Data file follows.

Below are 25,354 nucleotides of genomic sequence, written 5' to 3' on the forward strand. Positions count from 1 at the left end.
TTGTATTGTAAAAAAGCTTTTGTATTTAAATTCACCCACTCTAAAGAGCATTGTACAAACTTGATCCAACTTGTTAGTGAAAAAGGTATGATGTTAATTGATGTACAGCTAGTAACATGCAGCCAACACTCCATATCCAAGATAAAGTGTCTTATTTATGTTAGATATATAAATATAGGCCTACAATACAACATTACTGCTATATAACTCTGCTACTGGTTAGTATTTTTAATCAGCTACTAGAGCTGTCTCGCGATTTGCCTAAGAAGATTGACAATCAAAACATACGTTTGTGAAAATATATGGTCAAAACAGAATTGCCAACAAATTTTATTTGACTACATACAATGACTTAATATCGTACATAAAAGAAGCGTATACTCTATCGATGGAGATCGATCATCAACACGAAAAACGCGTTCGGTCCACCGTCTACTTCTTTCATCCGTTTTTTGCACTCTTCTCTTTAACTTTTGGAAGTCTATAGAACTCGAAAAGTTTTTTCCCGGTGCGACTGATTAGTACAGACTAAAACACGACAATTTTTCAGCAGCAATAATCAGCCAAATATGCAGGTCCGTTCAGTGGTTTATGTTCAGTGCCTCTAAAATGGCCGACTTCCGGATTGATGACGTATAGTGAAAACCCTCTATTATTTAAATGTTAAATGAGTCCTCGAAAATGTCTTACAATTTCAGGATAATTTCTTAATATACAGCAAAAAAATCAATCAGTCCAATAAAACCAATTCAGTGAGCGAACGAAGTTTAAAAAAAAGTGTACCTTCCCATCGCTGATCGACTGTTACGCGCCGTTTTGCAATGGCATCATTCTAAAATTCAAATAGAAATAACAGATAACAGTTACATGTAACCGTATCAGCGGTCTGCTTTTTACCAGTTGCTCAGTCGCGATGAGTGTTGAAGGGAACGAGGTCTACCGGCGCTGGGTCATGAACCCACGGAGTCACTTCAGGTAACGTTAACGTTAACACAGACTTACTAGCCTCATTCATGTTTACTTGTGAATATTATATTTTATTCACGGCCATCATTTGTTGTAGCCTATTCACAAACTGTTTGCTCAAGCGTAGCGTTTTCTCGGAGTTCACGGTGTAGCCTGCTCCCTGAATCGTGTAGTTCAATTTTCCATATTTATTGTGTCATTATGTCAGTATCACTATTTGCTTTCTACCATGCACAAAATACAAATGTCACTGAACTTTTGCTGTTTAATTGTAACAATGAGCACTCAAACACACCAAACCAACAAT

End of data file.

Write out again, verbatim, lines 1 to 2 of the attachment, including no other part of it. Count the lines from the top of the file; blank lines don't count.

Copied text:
Below are 25,354 nucleotides of genomic sequence, written 5' to 3' on the forward strand. Positions count from 1 at the left end.
TTGTATTGTAAAAAAGCTTTTGTATTTAAATTCACCCACTCTAAAGAGCATTGTACAAACTTGATCCAACTTGTTAGTGAAAAAGGTATGATGTTAATTGATGTACAGCTAGTAACATGCAGCCAACACTCCATATCCAAGATAAAGTGTCTTATTTATGTTAGATATATAAATATAGGCCTACAATACAACATTACTGCTATATAACTCTGCTACTGGTTAGTATTTTTAATCAGCTACTAGAGCTGTCTCGCGATTTGCCTAAGAAGATTGACAATCAAAACATACGTTTGTGAAAATATATGGTCAAAACAGAATTGCCAACAAATTTTATTTGACTACATACAATGACTTAATATCGTACATAAAAGAAGCGTATACTCTATCGATGGAGATCGATCATCAACACGAAAAACGCGTTCGGTCCACCGTCTACTTCTTTCATCCGTTTTTTGCACTCTTCTCTTTAACTTTTGGAAGTCTATAGAACTCGAAAAGTTTTTTCCCGGTGCGACTGATTAGTACAGACTAAAACACGACAATTTTTCAGCAGCAATAATCAGCCAAATATGCAGGTCCGTTCAGTGGTTTATGTTCAGTGCCTCTAAAATGGCCGACTTCCGGATTGATGACGTATAGTGAAAACCCTCTATTATTTAAATGTTAAATGAGTCCTCGAAAATGTCTTACAATTTCAGGATAATTTCTTAATATACAGCAAAAAAATCAATCAGTCCAATAAAACCAATTCAGTGAGCGAACGAAGTTTAAAAAAAAGTGTACCTTCCCATCGCTGATCGACTGTTACGCGCCGTTTTGCAATGGCATCATTCTAAAATTCAAATAGAAATAACAGATAACAGTTACATGTAACCGTATCAGCGGTCTGCTTTTTACCAGTTGCTCAGTCGCGATGAGTGTTGAAGGGAACGAGGTCTACCGGCGCTGGGTCATGAACCCACGGAGTCACTTCAGGTAACGTTAACGTTAACACAGACTTACTAGCCTCATTCATGTTTACTTGTGAATATTATATTTTATTCACGGCCATCATTTGTTGTAGCCTATTCACAAACTGTTTGCTCAAGCGTAGCGTTTTCTCGGAGTTCACGGTGTAGCCTGCTCCCTGAATCGTGTAGTTCAATTTTCCATATTTATTGTGTCATTATGTCAGTATCACTATTTGCTTTCTACCATGCACAAAATACAAATGTCACTGAACTTTTGCTGTTTAATTGTAACAATGAGCACTCAAACACACCAAACCAACAAT